Notes from New Orleans: Part 3

The world doesn’t need another wanna-be writer penning a paean to the city of New Orleans. So I’m bringing together a mish-mash of notes, memories, scenes, vignettes, stories, and quotes from my trip to the Crescent City. The third in a series:

John Boutte closes his set with a few bars from the “Treme” theme, and it’s positively electric. The crowd claps and sings along, getting lost in the relentlessly joyous vibe. Boutte wraps up, and he’s thanking the audience when he remembers a special request.

With that, he launches into Leonard Cohen’s “Hallelujah.”

Well maybe there’s a God above
But all I’ve ever learned from love
Was how to shoot somebody who outdrew ya
And it’s not a cry that you hear at night
It’s not somebody who’s seen in the light
It’s a cold and it’s a broken Hallelujah

It’s as tender, heart-breaking, soulful, and emotional as anything I’ve heard all week. Eyes closed, Boutte’s face contorts and twists with every mournful lyric. He doesn’t sing as much as the words just roll off his lips. The crowd sings back-up on the chorus; beyond that, it’s pin-drop quiet in the otherwise boisterous crowd. Boutte owns the room for those seven minutes.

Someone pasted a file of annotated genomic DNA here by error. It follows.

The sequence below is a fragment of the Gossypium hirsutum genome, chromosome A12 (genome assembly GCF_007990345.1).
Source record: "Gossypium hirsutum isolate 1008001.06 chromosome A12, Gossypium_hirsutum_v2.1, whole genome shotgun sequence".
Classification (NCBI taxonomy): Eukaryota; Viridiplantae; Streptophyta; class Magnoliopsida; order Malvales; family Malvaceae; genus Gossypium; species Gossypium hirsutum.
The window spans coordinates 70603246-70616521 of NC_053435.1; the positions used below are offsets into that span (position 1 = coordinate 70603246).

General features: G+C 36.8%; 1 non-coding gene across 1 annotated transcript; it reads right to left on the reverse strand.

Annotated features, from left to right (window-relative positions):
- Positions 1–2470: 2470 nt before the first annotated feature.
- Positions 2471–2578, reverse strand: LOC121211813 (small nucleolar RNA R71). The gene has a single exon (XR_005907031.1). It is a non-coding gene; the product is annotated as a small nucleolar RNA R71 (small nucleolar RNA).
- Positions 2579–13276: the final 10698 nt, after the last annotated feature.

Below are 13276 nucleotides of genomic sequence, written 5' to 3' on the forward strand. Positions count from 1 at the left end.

The only thing more perfect than John Boutte closing with the “Treme” theme? John Boutte closing with “Hallelujah.”


Minutes into our bike tour of New Orleans, we learn about the man for whom the Faubourg Marigny neighborhood is named. He inherited millions of dollars and much of the city’s land at a young age after his parents died in the 1800s. This upstanding young man blew through his millions and spent much of his life selling off parcels of land to sustain his lavish lifestyle of drinking, gambling, and womanizing. Somewhere in there, he went off to college in England, returned home, and introduced the dice game Craps to America.

We’re pulling away from the street corner, off to the next stop, when an Englishman named Matt pulls up next to me. We’re taken aback by how he managed to squander such a fortunate in such a short amount of time. But this being New Orleans, “I bet he had a good fuckin’ time doing it,” Matt says. I don’t disagree.


I’m sitting at the mostly-empty bar, waiting for the Stooges Brass Band to start their set a few feet away. I nurse a beer and converse with the bartender. She asks me if life back in Portland really resembles “Portlandia.”

“It hits close to home, I’ll say that.”

“It only makes sense when I’m on acid,” she tells me. “It’s hilarious.”

She takes a smoke break, so I start talking to the man next to me. We’re making small-talk when I find out that he’s a business-owner — and that I wrote the LivingSocial deal he ran a few months back. “I loved it,” he tells me. A small world gets a little tinier.


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